"Hey! Who do I have to <<fill in the blank>> around here to become a Partner?"
That's one bit of fallout landing on Microsoft employees from this past week's SPSA payout to Microsoft employees at level 68+ in the company ("Partner" pay scale level - I'm not talking about the third party folks who Microsoft partners with in technology deployment). Tut-tut, don't bedevil me with my underwater options and paltry stock awards, I want to be where the real compensation is: Level 68!
(Hmm... Level68... local band name maybe, or perhaps my alter-alter-persona nerd hip-hop name.)
I'm sure if Windows and Office had shipped by now that the SPSA would have been a begrudgingly accepted payout to all the Partner leaders in the company, even those who don't have a damn thing to do with Windows and Office. Instead, the chosen weak metrics still point solidly to resounding success using a financial ruler that no jester in any court could stop laughing about long enough to make witty comments.
Hey, I recognize that running a big organization is truly a lot of work... and those folks already get well compensated for that. This redistribution of shareholder wealth to those that the shareholders rely on for exceptional performance - you know, shipping on time, increasing adoption rates, avoiding part supply problems, not surprising Wall Street, and not letting process and hiring binges saddle down Microsoft - just seems wrong and out of whack.
The big disappointment is that it's not a one time payoff but designed to keep the old guard around for two more payoffs. Damn.
And Microsoft is now officially a two-tiered company. There is Level 67 and below and then the Partners lording above us, throwing us the occasional coin. I certainly hate writing that. The SPSA, however, doesn't follow any rules related to the awards we receive. Does it take a year until some of the stock is available? Nope. Does it take five years to vest. Nope. Is it tied to personal performance and contributions? Nope.
The Partners are different from you and me.
One comment reflecting on this:
3 points I want to make:
- Why execs have 1/3 vested right away?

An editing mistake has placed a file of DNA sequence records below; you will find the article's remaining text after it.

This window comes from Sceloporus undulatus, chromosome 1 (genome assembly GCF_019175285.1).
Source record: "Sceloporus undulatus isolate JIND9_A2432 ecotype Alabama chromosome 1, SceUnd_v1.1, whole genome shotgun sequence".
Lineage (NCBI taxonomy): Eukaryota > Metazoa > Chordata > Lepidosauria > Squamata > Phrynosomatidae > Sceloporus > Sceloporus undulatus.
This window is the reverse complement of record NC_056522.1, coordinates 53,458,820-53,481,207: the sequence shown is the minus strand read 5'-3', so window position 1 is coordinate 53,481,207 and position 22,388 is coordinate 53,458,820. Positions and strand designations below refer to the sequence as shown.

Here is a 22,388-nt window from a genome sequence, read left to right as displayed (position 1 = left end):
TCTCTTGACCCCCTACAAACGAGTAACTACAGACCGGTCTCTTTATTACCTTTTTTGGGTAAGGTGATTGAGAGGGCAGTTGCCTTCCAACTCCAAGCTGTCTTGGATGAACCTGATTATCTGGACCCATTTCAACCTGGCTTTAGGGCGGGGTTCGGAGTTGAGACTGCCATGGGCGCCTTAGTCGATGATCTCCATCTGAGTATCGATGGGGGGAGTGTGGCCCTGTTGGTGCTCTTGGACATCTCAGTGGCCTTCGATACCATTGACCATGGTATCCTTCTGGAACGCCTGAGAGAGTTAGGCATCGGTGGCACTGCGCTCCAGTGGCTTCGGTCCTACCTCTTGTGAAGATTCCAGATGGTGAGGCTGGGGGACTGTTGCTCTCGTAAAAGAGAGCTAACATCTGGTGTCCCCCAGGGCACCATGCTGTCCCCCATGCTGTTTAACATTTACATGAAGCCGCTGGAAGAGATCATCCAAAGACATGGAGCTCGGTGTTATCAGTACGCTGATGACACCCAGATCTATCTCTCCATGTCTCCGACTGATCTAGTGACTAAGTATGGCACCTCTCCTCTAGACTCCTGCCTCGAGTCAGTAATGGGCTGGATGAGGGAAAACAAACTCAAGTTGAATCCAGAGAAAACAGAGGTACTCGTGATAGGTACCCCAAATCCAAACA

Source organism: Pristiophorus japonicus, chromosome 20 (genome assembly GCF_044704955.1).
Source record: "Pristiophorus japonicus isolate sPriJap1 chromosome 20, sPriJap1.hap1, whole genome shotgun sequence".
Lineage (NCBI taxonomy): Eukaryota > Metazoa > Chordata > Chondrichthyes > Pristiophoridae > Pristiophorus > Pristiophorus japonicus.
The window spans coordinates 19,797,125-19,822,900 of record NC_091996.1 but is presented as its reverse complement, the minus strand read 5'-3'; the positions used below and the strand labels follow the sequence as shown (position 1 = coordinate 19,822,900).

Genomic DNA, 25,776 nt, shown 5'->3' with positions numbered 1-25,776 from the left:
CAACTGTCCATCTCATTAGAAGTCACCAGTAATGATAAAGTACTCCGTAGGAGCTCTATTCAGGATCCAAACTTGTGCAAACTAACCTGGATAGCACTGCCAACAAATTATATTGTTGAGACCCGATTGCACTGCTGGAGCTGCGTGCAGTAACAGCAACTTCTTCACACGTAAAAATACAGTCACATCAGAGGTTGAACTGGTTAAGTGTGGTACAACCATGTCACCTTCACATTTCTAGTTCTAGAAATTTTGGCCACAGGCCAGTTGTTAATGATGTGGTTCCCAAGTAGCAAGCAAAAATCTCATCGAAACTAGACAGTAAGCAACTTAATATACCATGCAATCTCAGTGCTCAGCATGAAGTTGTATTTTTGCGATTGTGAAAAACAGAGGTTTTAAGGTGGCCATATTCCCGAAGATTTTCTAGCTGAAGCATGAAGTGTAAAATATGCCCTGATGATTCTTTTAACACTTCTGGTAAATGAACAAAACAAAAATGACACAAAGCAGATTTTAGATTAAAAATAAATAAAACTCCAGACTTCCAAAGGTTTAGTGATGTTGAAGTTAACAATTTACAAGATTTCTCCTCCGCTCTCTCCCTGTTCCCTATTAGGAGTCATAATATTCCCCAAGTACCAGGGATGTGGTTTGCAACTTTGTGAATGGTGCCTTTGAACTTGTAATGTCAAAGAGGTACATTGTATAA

- Why are execs selling them if they believe in the company?
- Why other employees have to wait for 12 months and span across 5 years?
Following in that, and the ongoing discussion if any Microsoftie consciously cares about providing shareholder value or if doing so is even in alignment with their career, we have this comment:
So many people have attacked the person who questioned whether his first priority should be shareholder value. I've read this with curious amusement, especially in the wake of our top 900 or so executive leaders effectively ordering that they all receive buckets of money. There is no plausible justification for this action, and it has clearly been done at the expense of the shareholders. The next email from an Exec that I read that stresses how we all hold great responsibility to the shareholders will leave me laughing.
'Do as I say, not as I do.'
And so it is.
In reflection of all of this SPSA pocket-stuffing, a big tip of our collective hat to Jay Greene at BusinessWeek for the original article long ago last year that brought up this pending compensation program (hey, that's a great article to re-read). Some things have changed for the better. Some deck chairs have just been re-arranged. And some bad ideas have hit the fan. A snippet from Mr. Greene's article regarding that:
Microsoft's compensation moves have created a haves-vs.-have-nots culture. Newbies work for comfortable but not overly generous wages, while veterans have a lucrative treasure chest of stock options. Now a new pay scheme, scheduled to go into effect this fall, threatens to make the gulf even wider. If they meet incentive goals, the 120 or so vice-presidents will receive an eye-popping $1 million in salary a year, and general managers, the next level down, will get $350,000 to $550,000, according to a high-ranking source. But the rest of the staff is paid at market rates.